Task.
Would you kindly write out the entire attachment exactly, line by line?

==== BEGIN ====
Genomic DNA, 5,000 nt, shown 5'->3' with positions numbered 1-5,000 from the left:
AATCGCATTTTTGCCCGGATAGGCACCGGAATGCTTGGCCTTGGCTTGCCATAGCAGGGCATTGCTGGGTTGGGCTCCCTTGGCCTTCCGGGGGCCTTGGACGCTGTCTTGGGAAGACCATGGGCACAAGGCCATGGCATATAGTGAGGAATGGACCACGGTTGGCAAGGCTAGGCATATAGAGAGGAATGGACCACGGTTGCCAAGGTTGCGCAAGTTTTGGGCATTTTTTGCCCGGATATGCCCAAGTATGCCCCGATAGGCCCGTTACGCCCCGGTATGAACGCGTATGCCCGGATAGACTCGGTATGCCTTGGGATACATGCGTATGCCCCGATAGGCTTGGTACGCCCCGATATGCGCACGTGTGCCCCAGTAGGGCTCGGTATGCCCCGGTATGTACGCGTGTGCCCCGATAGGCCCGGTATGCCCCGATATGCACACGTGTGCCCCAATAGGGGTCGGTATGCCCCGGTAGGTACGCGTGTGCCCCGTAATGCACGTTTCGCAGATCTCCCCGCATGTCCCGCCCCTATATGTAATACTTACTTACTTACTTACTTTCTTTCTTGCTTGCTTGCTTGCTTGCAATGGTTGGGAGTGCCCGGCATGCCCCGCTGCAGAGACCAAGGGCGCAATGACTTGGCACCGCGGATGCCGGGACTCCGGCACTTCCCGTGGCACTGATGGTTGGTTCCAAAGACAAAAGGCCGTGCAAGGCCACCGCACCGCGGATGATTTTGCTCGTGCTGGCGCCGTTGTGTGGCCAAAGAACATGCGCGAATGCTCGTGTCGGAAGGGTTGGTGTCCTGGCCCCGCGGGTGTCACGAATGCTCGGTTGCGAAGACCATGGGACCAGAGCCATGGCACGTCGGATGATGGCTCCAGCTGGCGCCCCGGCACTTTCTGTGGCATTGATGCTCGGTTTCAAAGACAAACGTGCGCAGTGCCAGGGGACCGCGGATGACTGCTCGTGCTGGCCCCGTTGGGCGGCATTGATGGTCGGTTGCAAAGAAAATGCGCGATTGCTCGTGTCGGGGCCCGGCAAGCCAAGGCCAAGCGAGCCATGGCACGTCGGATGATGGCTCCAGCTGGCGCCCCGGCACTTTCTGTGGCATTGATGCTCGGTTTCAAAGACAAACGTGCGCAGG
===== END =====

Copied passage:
Genomic DNA, 5,000 nt, shown 5'->3' with positions numbered 1-5,000 from the left:
AATCGCATTTTTGCCCGGATAGGCACCGGAATGCTTGGCCTTGGCTTGCCATAGCAGGGCATTGCTGGGTTGGGCTCCCTTGGCCTTCCGGGGGCCTTGGACGCTGTCTTGGGAAGACCATGGGCACAAGGCCATGGCATATAGTGAGGAATGGACCACGGTTGGCAAGGCTAGGCATATAGAGAGGAATGGACCACGGTTGCCAAGGTTGCGCAAGTTTTGGGCATTTTTTGCCCGGATATGCCCAAGTATGCCCCGATAGGCCCGTTACGCCCCGGTATGAACGCGTATGCCCGGATAGACTCGGTATGCCTTGGGATACATGCGTATGCCCCGATAGGCTTGGTACGCCCCGATATGCGCACGTGTGCCCCAGTAGGGCTCGGTATGCCCCGGTATGTACGCGTGTGCCCCGATAGGCCCGGTATGCCCCGATATGCACACGTGTGCCCCAATAGGGGTCGGTATGCCCCGGTAGGTACGCGTGTGCCCCGTAATGCACGTTTCGCAGATCTCCCCGCATGTCCCGCCCCTATATGTAATACTTACTTACTTACTTACTTTCTTTCTTGCTTGCTTGCTTGCTTGCAATGGTTGGGAGTGCCCGGCATGCCCCGCTGCAGAGACCAAGGGCGCAATGACTTGGCACCGCGGATGCCGGGACTCCGGCACTTCCCGTGGCACTGATGGTTGGTTCCAAAGACAAAAGGCCGTGCAAGGCCACCGCACCGCGGATGATTTTGCTCGTGCTGGCGCCGTTGTGTGGCCAAAGAACATGCGCGAATGCTCGTGTCGGAAGGGTTGGTGTCCTGGCCCCGCGGGTGTCACGAATGCTCGGTTGCGAAGACCATGGGACCAGAGCCATGGCACGTCGGATGATGGCTCCAGCTGGCGCCCCGGCACTTTCTGTGGCATTGATGCTCGGTTTCAAAGACAAACGTGCGCAGTGCCAGGGGACCGCGGATGACTGCTCGTGCTGGCCCCGTTGGGCGGCATTGATGGTCGGTTGCAAAGAAAATGCGCGATTGCTCGTGTCGGGGCCCGGCAAGCCAAGGCCAAGCGAGCCATGGCACGTCGGATGATGGCTCCAGCTGGCGCCCCGGCACTTTCTGTGGCATTGATGCTCGGTTTCAAAGACAAACGTGCGCAGG